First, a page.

The commercial real estate market in the United States may have some work to do in order to ensure that this year is a success, as fewer investors are taking advantage of loans.
Commercial mortgage originations dropped 1 percent during the first quarter compared to the same three-month period in 2013, according to the Quarterly Survey of Commercial/Multifamily Mortgage Bankers Originations from the Mortgage Bankers Association. The figure was also 45 percent less than the fourth quarter's level, though the major gap may be due to seasonal trends.
Much of the decline year-over-year was due to drops in a couple of categories. The report showed that retail dollar volume fell by nearly 20 percent, while multifamily buildings had a 17 percent drop.
"Commercial and multifamily borrowing typically starts the year slowly, with less than one-fifth of the annual volume usually done in the first quarter," said Jamie Woodwell, vice president of commercial real estate research at MBA. "This year is looking to continue the trend. Lending by banks and life companies increased compared to last year's first quarter, but first quarter originations for Fannie Mae and Freddie Mac and for inclusion in commercial mortgage-backed securities (CMBS) were lower than during the same period last year. Taken together, commercial and multifamily mortgage originations started 2014 at the same pace they started 2013."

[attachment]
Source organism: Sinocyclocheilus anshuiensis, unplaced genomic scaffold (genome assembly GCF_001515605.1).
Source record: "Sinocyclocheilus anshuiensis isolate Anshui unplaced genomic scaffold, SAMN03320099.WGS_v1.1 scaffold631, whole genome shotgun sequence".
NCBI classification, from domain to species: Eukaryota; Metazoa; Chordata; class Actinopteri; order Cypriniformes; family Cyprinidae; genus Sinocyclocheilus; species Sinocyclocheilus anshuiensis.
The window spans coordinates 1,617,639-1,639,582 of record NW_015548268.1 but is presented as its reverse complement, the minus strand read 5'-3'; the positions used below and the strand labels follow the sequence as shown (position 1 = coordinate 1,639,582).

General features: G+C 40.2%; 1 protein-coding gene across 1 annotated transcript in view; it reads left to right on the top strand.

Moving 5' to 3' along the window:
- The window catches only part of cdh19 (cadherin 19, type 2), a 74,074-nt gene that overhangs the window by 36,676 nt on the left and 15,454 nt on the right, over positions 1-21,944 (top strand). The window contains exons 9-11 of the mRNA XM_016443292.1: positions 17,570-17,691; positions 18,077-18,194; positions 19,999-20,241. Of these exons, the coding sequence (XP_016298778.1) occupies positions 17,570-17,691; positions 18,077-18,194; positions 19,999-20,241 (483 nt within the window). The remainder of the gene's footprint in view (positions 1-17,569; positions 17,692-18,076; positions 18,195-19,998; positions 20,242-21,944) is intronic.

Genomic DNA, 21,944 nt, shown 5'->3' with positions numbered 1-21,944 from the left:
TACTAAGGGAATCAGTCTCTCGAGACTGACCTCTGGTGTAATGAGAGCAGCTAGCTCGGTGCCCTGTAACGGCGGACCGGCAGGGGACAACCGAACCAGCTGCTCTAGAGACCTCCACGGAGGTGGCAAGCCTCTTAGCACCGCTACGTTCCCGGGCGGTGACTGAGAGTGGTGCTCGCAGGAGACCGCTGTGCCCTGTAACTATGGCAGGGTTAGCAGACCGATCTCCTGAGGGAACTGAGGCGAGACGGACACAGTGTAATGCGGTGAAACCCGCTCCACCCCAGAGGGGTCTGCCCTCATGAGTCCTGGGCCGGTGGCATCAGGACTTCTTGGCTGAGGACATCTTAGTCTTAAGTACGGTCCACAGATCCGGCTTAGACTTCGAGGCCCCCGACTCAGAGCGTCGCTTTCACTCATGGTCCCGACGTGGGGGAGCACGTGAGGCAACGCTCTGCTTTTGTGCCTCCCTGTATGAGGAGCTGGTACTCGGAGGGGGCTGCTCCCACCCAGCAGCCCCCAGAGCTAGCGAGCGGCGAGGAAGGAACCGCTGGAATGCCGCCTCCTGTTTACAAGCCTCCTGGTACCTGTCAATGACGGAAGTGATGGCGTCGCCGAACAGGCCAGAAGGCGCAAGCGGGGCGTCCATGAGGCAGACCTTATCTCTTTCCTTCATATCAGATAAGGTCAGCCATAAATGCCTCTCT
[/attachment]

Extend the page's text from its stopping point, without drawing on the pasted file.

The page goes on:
Construction increases notably
While some slowing conditions were noted in the mortgage market, there may be some other reasons to be optimistic about commercial real estate progress. According to a report from McGraw Hill Construction, overall construction starts rose 7 percent in March to a rate of $521.4 billion.
"The slow start for construction activity in early 2014 can be attributed to tough winter weather conditions, in combination with the up-and-down pattern that's frequently been present during the hesitant upturn witnessed over the past two years," stated Robert Murray, chief economist for McGraw Hill Construction. "This is particularly true for nonresidential building, which bounced back sharply in March after depressed activity in January and February, alleviating some concern that its recovery may be stalling."
Nonresidential building had a notable month, as its spending rose to a rate of $176.3 billion in March, the report added. This was the first month of the year where the figure was positive.